Sometimes it's worth the redundancy, to point out that Adele can sing, and San Clemente sunsets are world-class, and Kobe Bryant is possibly the most inexhaustible natural resource in sports.
Sometimes the obvious needs to be stated, because the state of the Lakers would be obviously comatose if Bryant were the typical 17th-year NBA superstar.

What he did to the Atlanta Hawks in the fourth quarter of this 99-98 victory Sunday night was so familiar and yet so stunning.
He got 11 points, including six in the final 2:17 after the Hawks took a one-point lead. On the final play of the third quarter he stepped back for a buzzkill three-ball, as Atlanta's DeShawn Stevenson and Devin Harris carped at each other for failing to cover.
Bryant has left the whole league muttering like that since the days of Netscape. But this was the year the Lakers would remove the yoke from Bryant's shoulders.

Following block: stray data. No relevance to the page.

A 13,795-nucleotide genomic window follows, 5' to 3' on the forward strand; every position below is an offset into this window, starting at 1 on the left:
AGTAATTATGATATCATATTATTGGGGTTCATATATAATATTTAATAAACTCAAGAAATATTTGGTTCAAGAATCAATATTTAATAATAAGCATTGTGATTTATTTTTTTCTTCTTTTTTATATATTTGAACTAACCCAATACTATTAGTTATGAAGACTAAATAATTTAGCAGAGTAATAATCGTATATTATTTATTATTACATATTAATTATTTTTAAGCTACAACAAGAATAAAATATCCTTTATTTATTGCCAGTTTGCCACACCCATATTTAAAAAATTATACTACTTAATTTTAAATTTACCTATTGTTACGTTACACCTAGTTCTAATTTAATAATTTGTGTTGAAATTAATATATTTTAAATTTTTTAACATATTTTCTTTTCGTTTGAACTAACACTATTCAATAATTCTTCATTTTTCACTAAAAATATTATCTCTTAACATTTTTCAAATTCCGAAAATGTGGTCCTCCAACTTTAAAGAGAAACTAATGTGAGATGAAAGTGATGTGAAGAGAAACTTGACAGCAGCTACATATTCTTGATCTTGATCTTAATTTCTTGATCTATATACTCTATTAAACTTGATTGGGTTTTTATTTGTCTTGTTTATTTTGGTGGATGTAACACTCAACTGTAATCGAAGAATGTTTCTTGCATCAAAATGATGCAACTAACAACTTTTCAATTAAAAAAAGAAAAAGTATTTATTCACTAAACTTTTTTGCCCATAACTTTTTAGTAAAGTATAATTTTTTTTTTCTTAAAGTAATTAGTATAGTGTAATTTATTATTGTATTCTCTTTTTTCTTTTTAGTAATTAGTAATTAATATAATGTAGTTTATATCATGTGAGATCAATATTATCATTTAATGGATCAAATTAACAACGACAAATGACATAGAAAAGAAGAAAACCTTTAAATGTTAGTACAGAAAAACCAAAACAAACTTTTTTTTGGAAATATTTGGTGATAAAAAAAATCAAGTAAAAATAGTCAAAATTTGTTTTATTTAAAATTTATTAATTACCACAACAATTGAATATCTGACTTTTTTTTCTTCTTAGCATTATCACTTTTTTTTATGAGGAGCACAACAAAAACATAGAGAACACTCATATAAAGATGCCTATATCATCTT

With Steve Nash, Pau Gasol and Dwight Howard around, Kobe would not need to play 39.1 minutes per game (a high since '07) or score 27.2 points a game, or get to the foul line 7.3 times a game, or shoot a career high .471 from the field.
Remember that theory? Instead his supply seems as deep as the demand.
Josh Smith of the Hawks was in the chamber with him throughout much of this one. Smith can guard centers or point guards, and has to handle LeBron James and Kevin Durant, too.
"Kobe's the one that's been doing it the longest," Smith said. "He's an assassin. He wants that moment."